We’re very pleased to announce that the BIR Annual Survey is now available on the journal website. The BIR annual survey is the longest running survey into information management and knowledge management in the commercial sector in the world. This year there has been a significant change to the scope and methodology of the survey, making it more comprehensive than ever. We’re very grateful to Denise Carter of DCision Consult Sàrl for undertaking the research.
Over recent months we have been flagging-up some of the findings of this year’s survey in our posts on this blog. Those issues that have come to the fore in this years research include:
- What value looks like to different organisations/senior managers
- Successful strategies employed for measuring and communicating value (up, down and across organisations)
- Communication methods to reach the right / different audiences in organisations
- Having the right skill set, what that is, how it is deployed
- Keeping up to date with professional trends (info and business)
- What’s on the horizon – info trends, business trends
The full survey results published in the September issue of Business Information Review develop these themes in detail, and are essential reading for everyone in the sector. This year for the first time all CILIP members have access to the survey from the member’s area of the CILIP website; just log-in at the link below:
The September issue of BIR also contains are usual range of articles and columns. Technology unsurprisingly perhaps also features as important in this year survey . This theme is continued through our next article by Virginia Henry entitled People and Tools: Encouraging Rewarding Interaction in the Workplace. Virginia has worked in knowledge, change and learning management for over 14 years. She passes on her insight and expertise in this article that she has developed in getting people to work with technology more effectively. She considers what she has called the ‘humane factor’ and how to incorporate that into successful deployments of technology.
Our third article comes to us from the US. Hal Kirkwood is an associate professor of library science and business information specialist in the Roland G. Parrish Library of Management & Economics at Purdue University, in Indiana, USA. His article, Towards a Unified Theory of Business Information, looks at the importance of business information literacy and its impact on developing key competitive intelligence information to aid critical decision making. He attempts to bring all the different aspects of business information together in one framework to aid effective decision-making through providing an accurate context on which to base those decisions on.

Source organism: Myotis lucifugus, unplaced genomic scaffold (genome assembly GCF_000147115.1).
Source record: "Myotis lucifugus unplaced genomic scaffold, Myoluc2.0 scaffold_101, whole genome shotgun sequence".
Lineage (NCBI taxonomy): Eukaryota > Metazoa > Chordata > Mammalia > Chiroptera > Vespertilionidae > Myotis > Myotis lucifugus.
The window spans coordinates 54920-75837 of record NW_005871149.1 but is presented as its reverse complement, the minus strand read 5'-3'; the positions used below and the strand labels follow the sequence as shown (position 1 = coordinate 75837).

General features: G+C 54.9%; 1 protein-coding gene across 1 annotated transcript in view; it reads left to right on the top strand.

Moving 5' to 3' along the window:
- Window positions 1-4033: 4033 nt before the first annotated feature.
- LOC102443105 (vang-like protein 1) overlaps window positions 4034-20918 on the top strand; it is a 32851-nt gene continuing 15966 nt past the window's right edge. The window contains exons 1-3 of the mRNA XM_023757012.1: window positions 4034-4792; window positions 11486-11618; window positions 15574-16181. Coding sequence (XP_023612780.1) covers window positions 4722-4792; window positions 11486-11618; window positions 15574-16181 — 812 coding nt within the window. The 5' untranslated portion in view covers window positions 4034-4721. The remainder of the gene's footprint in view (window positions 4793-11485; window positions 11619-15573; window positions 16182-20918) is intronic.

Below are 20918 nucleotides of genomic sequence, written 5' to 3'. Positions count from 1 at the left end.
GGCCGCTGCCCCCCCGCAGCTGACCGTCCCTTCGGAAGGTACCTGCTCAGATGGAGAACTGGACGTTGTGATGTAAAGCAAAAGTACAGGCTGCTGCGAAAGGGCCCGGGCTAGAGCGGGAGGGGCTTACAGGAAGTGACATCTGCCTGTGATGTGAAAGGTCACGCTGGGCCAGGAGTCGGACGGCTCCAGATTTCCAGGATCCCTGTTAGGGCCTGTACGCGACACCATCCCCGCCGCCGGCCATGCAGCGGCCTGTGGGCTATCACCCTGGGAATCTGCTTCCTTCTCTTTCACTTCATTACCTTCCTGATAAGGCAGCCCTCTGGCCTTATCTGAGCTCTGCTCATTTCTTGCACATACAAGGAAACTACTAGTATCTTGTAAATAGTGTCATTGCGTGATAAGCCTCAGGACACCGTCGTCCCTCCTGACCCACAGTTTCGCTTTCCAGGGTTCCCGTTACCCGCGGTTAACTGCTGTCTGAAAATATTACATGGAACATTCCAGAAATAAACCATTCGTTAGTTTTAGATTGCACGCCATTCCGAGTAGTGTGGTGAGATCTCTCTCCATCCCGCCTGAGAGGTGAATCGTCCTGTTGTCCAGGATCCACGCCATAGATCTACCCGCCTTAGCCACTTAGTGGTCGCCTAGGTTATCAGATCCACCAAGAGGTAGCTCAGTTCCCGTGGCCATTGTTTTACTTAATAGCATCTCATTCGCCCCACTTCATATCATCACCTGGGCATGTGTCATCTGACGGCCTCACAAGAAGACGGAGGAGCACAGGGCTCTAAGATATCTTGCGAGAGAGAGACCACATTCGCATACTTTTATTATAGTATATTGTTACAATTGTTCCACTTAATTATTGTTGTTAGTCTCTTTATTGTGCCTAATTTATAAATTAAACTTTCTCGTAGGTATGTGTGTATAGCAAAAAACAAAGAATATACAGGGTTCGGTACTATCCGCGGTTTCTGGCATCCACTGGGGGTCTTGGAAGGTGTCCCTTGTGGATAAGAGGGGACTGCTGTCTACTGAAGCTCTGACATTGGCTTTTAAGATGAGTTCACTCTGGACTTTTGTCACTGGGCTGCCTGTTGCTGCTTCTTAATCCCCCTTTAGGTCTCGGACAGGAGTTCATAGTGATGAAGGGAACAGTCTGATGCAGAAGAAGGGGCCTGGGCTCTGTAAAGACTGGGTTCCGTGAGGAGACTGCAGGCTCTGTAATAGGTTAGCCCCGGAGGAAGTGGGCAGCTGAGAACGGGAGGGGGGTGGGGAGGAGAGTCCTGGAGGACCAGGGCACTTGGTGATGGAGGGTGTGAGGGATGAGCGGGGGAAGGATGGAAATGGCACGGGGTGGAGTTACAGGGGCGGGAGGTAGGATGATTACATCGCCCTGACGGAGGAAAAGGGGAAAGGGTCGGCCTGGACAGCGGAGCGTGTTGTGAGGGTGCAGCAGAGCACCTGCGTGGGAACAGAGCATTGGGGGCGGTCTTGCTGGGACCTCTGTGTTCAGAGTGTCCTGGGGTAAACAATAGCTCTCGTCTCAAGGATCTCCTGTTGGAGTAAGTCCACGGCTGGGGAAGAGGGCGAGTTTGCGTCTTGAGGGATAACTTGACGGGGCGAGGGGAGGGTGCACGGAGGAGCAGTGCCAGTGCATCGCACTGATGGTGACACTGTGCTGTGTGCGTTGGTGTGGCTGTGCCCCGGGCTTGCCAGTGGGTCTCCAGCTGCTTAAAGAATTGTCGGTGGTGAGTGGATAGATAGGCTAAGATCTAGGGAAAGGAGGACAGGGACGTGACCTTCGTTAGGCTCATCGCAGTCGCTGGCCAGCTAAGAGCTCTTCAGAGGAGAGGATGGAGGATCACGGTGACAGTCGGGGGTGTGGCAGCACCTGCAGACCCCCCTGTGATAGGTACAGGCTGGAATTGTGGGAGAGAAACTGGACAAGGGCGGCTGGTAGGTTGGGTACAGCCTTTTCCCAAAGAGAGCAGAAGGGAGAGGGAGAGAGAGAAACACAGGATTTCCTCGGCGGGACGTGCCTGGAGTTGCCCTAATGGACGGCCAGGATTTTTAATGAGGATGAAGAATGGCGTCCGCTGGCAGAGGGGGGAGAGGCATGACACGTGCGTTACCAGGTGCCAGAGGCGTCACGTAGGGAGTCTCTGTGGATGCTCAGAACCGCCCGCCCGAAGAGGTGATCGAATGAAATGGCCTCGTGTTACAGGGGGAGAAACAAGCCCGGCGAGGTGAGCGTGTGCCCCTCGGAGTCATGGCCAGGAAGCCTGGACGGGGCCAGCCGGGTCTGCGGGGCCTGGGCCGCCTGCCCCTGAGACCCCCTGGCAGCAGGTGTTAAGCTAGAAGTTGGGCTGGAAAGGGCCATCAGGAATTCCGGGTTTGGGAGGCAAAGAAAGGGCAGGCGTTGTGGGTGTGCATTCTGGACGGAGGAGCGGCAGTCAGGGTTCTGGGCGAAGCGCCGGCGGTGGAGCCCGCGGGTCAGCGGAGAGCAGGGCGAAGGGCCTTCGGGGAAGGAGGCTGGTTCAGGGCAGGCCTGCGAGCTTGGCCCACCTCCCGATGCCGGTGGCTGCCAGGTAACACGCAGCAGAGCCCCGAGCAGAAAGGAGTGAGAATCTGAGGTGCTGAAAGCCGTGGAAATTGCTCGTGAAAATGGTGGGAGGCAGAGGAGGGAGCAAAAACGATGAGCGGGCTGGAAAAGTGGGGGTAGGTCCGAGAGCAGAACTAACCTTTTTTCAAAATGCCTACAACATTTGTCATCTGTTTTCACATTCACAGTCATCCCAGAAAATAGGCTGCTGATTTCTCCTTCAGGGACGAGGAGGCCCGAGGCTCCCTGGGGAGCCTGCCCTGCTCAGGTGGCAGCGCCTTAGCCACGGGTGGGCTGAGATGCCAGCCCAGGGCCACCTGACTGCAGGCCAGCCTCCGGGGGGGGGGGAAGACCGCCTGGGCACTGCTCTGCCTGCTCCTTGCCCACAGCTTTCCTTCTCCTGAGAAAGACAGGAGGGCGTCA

Next, we take a look at the impact of ‘Fake news’, how and why it is generated in an article by Dominic Spohr, Media and Communications student at London Metropolitan University, entitled Fake News and Ideological Polarization. This is an interesting article which offers and exploratory look at the effect technology has had on our intake of news and current affairs, how filtering and personalization of news services has created filter bubbles which ensure that only views we agree with, or are from similar perspectives to ours are fed back to us. The implications of these developments are huge and something definitely worth considering the next time we view news sites.
Martin White’s column on Perspectives this time carries on our communication theme from the survey looking particularly at the use of corporate language and the effects specifically of international local languages. As usual Martin’s column is an excellent overview of the subject and quotes from some interesting research papers on the subject.
You can find September’s issues here.